According to the most recent Cochrane review on closed reduction methods for treating distal radius fractures there is insufficient evidence from comparisons tested within randomized trials to establish the relative effectiveness of different methods of closed reduction used in the treatment of displaced distal radius fractures [3]. Mal-union is a recognized complication of closed reduction of distal radius fractures in low-demand elderly patients and occurs in nearly 90% of patients [4].

We undertook this survey as there is still no consensus and recent advent of volar locking plates has changed the accepted methods of treating these injuries in Orthopaedics departments.

Manipulation under anaesthesia and fixation of distal radius fractures with Kirschner wires is also a recognized treatment method. Complications related to this procedure are pin-track or k-wire infection, migration and damage to tendons and nerves especially superficial branch of radial nerve has been found to be 20% [5].

Application of Kapandji procedure with k-wires at a smaller angle to the axis of the radius results in the highest primary stability [6].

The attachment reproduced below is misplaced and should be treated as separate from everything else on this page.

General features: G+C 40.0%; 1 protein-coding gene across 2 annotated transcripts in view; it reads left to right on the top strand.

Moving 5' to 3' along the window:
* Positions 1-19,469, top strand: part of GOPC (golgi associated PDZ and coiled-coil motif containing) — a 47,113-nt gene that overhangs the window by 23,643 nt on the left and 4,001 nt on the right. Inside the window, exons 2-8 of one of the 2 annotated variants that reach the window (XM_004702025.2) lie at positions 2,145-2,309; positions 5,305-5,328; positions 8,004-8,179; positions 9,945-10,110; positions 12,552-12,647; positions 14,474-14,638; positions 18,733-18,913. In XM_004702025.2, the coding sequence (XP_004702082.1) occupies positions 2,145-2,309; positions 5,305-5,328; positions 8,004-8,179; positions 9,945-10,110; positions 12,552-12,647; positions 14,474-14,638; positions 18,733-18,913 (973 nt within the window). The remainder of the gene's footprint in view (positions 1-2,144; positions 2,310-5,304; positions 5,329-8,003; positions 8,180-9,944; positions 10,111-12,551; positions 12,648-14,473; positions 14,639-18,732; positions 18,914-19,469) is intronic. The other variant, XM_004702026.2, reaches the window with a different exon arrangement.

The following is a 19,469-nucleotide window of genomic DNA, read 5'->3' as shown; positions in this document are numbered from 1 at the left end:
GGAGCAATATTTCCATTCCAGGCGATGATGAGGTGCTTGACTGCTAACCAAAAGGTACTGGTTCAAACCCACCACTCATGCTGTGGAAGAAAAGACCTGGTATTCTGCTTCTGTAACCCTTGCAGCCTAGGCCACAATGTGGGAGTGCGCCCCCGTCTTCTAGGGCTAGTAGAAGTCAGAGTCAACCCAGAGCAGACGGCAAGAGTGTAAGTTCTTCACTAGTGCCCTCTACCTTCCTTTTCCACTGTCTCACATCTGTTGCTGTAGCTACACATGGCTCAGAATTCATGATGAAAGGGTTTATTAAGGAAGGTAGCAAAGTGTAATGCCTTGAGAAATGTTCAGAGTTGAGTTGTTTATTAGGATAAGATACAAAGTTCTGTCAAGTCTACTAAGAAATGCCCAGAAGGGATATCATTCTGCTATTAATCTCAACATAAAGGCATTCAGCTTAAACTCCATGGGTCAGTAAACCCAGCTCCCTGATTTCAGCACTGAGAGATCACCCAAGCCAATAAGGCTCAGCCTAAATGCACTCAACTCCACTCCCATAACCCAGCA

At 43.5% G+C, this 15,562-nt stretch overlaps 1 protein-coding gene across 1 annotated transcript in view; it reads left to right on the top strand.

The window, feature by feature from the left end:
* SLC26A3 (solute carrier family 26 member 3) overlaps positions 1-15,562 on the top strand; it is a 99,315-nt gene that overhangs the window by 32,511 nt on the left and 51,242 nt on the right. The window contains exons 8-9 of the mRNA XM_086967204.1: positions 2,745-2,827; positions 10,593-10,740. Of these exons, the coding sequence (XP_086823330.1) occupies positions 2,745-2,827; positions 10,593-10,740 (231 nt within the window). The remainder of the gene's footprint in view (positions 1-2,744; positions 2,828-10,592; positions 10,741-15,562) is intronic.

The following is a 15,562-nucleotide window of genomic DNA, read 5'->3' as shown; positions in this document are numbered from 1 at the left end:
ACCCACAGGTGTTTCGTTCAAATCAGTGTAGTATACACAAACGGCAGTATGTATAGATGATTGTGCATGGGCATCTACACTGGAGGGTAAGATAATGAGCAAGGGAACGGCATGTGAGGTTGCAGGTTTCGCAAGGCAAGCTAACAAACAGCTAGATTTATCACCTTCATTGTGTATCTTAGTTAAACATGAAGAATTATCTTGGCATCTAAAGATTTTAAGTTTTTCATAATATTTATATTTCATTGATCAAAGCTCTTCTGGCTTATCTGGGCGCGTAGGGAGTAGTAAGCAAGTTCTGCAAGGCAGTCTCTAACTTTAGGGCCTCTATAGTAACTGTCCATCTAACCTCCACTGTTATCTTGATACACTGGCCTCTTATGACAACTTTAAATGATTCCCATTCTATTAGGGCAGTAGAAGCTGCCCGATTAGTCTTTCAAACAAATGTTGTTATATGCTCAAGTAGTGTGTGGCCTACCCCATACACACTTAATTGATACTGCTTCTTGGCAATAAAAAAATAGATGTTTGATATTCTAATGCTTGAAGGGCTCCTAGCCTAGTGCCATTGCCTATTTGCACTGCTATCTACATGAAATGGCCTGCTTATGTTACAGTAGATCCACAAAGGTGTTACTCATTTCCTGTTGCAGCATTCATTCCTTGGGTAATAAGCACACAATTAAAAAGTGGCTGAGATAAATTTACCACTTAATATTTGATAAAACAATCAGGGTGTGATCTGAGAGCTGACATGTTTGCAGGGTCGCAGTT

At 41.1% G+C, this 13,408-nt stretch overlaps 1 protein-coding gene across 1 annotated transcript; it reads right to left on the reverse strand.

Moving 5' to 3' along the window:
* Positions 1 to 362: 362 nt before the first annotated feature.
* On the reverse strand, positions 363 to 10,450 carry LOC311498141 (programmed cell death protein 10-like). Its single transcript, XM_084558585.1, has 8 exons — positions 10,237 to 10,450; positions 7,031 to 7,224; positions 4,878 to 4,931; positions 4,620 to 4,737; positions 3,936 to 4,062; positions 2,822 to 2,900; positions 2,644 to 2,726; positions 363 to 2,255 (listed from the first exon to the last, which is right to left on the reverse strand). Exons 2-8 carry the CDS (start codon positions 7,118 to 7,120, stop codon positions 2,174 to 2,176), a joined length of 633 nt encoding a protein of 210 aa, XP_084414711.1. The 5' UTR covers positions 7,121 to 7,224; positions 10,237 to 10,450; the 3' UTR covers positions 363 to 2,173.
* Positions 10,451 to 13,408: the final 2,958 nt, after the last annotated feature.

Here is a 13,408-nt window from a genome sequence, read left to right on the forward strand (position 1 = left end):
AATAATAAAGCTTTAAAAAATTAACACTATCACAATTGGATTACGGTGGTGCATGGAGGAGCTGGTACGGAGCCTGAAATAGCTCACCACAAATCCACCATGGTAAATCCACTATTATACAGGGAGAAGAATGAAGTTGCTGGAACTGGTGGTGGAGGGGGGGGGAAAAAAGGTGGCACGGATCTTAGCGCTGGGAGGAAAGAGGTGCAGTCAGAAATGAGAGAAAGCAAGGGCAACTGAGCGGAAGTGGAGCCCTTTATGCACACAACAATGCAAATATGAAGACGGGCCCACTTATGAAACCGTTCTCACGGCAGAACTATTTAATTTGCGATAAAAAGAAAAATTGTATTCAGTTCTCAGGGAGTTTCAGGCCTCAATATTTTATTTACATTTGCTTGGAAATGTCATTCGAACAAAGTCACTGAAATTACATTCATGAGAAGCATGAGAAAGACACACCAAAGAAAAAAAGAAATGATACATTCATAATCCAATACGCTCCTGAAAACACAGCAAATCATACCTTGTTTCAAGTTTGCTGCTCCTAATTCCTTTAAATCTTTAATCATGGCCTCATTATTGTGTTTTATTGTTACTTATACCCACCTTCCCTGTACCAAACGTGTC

The comparison of external fixation versus conservative treatment there is sufficient evidence to support that external fixation gives improved anatomical results and reduces re-displacement however there is insufficient evidence to confirm a better functional outcome [7]. There are two external fixation methods for treatment of distal radius fractures, bridging and non-bridging. Studies have shown that non-bridging external fixation of the distal radius is a better technique compared to bridging external fixation as it reduces the risk of dorsal mal-union. Rehabilitation is faster with non-bridging external fixation and the patients show better grip strength and flexion [8, 9].

One major problem with external fixation is that it leads to joint stiffness. The outcome is usually poor unless the method is augmented with percutaneous wires to allow optimal fracture stabilization with physiological alignment of the wrist [10].

McQueen et al. compared four different treatments for distal radius fractures in a prospective randomized trial on 120 patients with re-displaced fractures of distal radius. The four treatments were manipulation with plaster, open reduction and bone grafting and closed external fixation with and without mobilization of the wrist at three weeks. They found that the best anatomical results were obtained by open reduction and bone grafting followed by external fixation with or without early mobilization of the wrist however there was no difference in functional outcome of these patients treated by four different methods [11]. Volar locking plates were not assessed in this study.